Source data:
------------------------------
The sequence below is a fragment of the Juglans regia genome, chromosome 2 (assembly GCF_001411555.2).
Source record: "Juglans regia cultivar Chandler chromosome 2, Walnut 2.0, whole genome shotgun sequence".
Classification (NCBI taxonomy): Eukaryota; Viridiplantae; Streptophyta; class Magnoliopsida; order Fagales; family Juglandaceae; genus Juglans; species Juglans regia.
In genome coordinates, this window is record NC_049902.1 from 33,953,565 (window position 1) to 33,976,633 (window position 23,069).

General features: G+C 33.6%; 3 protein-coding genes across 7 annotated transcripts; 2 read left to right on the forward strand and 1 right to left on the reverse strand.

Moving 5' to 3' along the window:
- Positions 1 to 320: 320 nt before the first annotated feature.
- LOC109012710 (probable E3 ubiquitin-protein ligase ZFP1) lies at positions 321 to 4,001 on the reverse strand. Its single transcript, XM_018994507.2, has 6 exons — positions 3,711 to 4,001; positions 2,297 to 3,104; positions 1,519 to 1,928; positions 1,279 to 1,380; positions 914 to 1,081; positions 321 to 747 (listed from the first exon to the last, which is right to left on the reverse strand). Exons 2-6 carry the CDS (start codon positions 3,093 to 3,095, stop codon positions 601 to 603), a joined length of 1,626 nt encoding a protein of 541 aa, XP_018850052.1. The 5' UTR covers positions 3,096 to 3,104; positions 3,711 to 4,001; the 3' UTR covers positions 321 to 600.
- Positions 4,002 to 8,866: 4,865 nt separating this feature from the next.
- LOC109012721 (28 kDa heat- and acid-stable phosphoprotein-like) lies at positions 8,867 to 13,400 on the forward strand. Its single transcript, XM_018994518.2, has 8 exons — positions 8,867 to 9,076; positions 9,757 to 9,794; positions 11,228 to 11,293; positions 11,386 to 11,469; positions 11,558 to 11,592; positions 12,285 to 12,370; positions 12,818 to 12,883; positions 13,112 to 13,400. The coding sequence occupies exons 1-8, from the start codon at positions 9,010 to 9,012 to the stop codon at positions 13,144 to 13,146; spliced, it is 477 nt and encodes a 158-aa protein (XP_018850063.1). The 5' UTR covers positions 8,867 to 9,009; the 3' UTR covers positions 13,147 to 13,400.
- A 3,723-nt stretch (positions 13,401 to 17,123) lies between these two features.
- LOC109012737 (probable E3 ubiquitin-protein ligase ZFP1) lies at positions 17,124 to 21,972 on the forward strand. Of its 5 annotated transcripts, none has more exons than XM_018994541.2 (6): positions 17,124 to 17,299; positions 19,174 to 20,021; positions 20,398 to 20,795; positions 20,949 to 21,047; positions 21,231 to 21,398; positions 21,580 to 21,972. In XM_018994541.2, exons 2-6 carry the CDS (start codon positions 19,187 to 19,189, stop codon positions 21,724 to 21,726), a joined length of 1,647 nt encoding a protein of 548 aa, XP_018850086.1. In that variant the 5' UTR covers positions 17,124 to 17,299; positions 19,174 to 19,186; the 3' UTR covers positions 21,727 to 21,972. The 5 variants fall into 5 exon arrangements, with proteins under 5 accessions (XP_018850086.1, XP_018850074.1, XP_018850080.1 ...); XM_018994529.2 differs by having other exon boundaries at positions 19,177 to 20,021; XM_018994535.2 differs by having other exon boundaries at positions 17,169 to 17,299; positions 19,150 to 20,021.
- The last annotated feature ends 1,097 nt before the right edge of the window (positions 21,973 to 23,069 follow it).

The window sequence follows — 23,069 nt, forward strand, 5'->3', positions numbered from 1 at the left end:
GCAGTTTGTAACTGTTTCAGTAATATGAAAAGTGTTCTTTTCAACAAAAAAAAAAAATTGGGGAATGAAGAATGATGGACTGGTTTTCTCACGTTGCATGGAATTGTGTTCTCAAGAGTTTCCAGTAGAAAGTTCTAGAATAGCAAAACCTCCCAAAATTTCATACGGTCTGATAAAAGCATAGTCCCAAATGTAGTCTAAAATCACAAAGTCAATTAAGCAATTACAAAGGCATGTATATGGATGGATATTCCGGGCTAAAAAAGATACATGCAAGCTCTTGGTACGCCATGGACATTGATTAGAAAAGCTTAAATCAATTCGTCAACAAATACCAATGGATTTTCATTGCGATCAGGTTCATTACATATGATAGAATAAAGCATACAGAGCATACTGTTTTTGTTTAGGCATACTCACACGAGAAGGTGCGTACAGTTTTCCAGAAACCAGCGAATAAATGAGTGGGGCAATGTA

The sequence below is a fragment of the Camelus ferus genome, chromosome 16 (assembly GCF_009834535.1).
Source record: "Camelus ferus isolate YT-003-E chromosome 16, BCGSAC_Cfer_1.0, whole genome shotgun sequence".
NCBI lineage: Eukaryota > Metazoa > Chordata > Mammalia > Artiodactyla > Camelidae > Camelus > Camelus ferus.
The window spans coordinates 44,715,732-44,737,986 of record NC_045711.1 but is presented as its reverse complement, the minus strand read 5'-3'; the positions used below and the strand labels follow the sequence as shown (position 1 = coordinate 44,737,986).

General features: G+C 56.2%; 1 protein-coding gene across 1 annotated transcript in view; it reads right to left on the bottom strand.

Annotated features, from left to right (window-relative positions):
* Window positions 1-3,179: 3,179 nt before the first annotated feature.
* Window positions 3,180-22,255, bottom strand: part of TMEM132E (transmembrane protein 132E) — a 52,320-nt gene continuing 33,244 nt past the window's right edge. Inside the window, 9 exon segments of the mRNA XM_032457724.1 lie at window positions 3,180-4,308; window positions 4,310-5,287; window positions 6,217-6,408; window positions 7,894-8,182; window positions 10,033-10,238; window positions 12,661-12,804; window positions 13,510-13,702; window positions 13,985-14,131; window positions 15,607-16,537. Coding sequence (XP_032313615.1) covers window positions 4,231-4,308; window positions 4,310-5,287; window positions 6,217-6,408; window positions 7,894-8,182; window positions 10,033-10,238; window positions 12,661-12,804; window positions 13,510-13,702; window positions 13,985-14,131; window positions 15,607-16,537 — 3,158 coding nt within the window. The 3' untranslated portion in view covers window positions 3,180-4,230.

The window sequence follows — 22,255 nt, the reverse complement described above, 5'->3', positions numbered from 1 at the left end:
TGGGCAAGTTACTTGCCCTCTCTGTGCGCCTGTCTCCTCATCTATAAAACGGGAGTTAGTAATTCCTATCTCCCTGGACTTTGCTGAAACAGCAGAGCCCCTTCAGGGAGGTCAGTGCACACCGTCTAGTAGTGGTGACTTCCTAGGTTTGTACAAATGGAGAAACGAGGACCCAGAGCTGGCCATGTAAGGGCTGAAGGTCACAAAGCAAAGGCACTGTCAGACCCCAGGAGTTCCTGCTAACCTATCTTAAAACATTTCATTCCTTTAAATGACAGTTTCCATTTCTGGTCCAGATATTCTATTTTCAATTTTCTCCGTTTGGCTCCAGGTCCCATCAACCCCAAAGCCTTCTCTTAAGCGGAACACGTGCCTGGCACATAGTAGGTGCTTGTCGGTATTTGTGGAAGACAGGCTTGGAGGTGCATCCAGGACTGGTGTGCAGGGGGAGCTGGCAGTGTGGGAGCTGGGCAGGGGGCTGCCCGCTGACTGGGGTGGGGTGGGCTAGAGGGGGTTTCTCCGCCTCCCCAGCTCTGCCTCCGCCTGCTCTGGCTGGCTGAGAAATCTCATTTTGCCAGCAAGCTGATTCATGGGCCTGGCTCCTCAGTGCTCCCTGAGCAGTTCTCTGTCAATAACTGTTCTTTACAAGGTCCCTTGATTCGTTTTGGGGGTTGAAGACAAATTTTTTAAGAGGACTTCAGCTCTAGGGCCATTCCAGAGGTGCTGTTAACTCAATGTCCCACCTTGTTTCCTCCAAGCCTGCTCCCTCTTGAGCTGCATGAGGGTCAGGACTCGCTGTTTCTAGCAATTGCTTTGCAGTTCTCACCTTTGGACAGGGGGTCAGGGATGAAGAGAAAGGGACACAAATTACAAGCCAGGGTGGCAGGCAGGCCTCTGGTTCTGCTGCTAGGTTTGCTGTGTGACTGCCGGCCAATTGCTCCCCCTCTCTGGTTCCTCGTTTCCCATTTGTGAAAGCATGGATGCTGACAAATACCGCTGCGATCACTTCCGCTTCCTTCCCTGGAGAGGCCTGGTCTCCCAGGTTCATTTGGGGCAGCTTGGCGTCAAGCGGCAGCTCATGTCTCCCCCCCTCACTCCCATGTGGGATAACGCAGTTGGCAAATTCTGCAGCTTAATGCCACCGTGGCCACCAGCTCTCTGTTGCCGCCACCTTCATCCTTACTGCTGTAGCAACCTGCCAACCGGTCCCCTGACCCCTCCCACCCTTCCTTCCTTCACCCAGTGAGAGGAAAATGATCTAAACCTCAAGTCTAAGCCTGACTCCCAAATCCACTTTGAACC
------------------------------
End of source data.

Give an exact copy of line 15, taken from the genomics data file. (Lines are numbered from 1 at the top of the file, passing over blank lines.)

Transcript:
GCAGTTTGTAACTGTTTCAGTAATATGAAAAGTGTTCTTTTCAACAAAAAAAAAAAATTGGGGAATGAAGAATGATGGACTGGTTTTCTCACGTTGCATGGAATTGTGTTCTCAAGAGTTTCCAGTAGAAAGTTCTAGAATAGCAAAACCTCCCAAAATTTCATACGGTCTGATAAAAGCATAGTCCCAAATGTAGTCTAAAATCACAAAGTCAATTAAGCAATTACAAAGGCATGTATATGGATGGATATTCCGGGCTAAAAAAGATACATGCAAGCTCTTGGTACGCCATGGACATTGATTAGAAAAGCTTAAATCAATTCGTCAACAAATACCAATGGATTTTCATTGCGATCAGGTTCATTACATATGATAGAATAAAGCATACAGAGCATACTGTTTTTGTTTAGGCATACTCACACGAGAAGGTGCGTACAGTTTTCCAGAAACCAGCGAATAAATGAGTGGGGCAATGTA